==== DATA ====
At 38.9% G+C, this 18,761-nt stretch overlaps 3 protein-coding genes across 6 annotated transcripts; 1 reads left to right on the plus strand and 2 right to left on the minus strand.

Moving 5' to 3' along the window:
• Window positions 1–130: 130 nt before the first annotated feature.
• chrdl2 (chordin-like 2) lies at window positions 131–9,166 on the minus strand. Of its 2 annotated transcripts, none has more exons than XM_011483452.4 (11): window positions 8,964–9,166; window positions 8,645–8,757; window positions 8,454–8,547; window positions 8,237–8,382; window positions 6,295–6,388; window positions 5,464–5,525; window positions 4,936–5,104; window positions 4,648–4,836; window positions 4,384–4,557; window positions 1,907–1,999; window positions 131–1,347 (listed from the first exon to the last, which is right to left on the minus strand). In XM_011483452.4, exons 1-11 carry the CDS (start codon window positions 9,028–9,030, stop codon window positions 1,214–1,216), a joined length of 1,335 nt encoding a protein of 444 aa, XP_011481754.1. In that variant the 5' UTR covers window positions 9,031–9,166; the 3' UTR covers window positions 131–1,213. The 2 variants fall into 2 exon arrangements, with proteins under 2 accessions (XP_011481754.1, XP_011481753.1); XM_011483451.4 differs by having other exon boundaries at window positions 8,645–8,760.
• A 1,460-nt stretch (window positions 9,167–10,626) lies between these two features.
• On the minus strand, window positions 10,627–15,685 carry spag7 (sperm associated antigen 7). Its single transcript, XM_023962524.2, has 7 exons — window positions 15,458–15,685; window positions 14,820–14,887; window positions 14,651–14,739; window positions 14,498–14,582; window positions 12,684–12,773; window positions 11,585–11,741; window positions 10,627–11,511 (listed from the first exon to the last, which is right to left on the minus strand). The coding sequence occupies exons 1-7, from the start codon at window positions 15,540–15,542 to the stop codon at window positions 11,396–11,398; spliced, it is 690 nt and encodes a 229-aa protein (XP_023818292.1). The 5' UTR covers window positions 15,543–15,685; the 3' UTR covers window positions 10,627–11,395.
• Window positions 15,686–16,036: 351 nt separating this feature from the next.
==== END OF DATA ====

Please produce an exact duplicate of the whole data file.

At 38.9% G+C, this 18,761-nt stretch overlaps 3 protein-coding genes across 6 annotated transcripts; 1 reads left to right on the plus strand and 2 right to left on the minus strand.

Moving 5' to 3' along the window:
• Window positions 1–130: 130 nt before the first annotated feature.
• chrdl2 (chordin-like 2) lies at window positions 131–9,166 on the minus strand. Of its 2 annotated transcripts, none has more exons than XM_011483452.4 (11): window positions 8,964–9,166; window positions 8,645–8,757; window positions 8,454–8,547; window positions 8,237–8,382; window positions 6,295–6,388; window positions 5,464–5,525; window positions 4,936–5,104; window positions 4,648–4,836; window positions 4,384–4,557; window positions 1,907–1,999; window positions 131–1,347 (listed from the first exon to the last, which is right to left on the minus strand). In XM_011483452.4, exons 1-11 carry the CDS (start codon window positions 9,028–9,030, stop codon window positions 1,214–1,216), a joined length of 1,335 nt encoding a protein of 444 aa, XP_011481754.1. In that variant the 5' UTR covers window positions 9,031–9,166; the 3' UTR covers window positions 131–1,213. The 2 variants fall into 2 exon arrangements, with proteins under 2 accessions (XP_011481754.1, XP_011481753.1); XM_011483451.4 differs by having other exon boundaries at window positions 8,645–8,760.
• A 1,460-nt stretch (window positions 9,167–10,626) lies between these two features.
• On the minus strand, window positions 10,627–15,685 carry spag7 (sperm associated antigen 7). Its single transcript, XM_023962524.2, has 7 exons — window positions 15,458–15,685; window positions 14,820–14,887; window positions 14,651–14,739; window positions 14,498–14,582; window positions 12,684–12,773; window positions 11,585–11,741; window positions 10,627–11,511 (listed from the first exon to the last, which is right to left on the minus strand). The coding sequence occupies exons 1-7, from the start codon at window positions 15,540–15,542 to the stop codon at window positions 11,396–11,398; spliced, it is 690 nt and encodes a 229-aa protein (XP_023818292.1). The 5' UTR covers window positions 15,543–15,685; the 3' UTR covers window positions 10,627–11,395.
• Window positions 15,686–16,036: 351 nt separating this feature from the next.